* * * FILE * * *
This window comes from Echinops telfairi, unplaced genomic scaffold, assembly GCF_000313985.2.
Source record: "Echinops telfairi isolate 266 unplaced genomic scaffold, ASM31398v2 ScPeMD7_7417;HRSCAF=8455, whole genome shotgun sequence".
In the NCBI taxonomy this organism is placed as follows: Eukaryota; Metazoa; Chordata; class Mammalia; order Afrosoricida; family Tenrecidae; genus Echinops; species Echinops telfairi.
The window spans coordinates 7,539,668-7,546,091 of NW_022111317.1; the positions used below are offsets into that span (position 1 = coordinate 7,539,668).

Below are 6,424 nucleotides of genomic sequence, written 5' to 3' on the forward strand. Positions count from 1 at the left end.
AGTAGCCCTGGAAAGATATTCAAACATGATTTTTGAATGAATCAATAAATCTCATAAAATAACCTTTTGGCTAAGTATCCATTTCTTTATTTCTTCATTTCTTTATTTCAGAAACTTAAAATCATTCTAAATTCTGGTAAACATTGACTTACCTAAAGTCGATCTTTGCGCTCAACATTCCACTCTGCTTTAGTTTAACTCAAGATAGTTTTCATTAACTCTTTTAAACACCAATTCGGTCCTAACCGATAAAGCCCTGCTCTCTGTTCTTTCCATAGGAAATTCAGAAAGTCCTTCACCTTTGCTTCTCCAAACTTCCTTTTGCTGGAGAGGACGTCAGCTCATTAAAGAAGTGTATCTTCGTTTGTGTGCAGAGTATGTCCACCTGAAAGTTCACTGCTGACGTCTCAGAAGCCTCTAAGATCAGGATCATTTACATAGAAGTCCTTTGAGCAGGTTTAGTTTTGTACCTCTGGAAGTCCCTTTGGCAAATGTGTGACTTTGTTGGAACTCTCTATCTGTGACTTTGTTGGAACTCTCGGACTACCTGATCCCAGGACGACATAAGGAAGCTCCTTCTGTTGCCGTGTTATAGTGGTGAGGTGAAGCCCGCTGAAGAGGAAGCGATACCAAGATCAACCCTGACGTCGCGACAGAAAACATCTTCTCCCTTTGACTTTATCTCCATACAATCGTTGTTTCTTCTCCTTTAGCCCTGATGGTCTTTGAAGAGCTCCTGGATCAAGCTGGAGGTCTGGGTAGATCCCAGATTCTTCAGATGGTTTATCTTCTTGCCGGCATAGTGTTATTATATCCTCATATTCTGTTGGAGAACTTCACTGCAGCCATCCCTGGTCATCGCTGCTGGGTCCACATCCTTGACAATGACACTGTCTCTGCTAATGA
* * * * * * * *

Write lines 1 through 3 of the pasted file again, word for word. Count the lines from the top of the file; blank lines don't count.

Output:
This window comes from Echinops telfairi, unplaced genomic scaffold, assembly GCF_000313985.2.
Source record: "Echinops telfairi isolate 266 unplaced genomic scaffold, ASM31398v2 ScPeMD7_7417;HRSCAF=8455, whole genome shotgun sequence".
In the NCBI taxonomy this organism is placed as follows: Eukaryota; Metazoa; Chordata; class Mammalia; order Afrosoricida; family Tenrecidae; genus Echinops; species Echinops telfairi.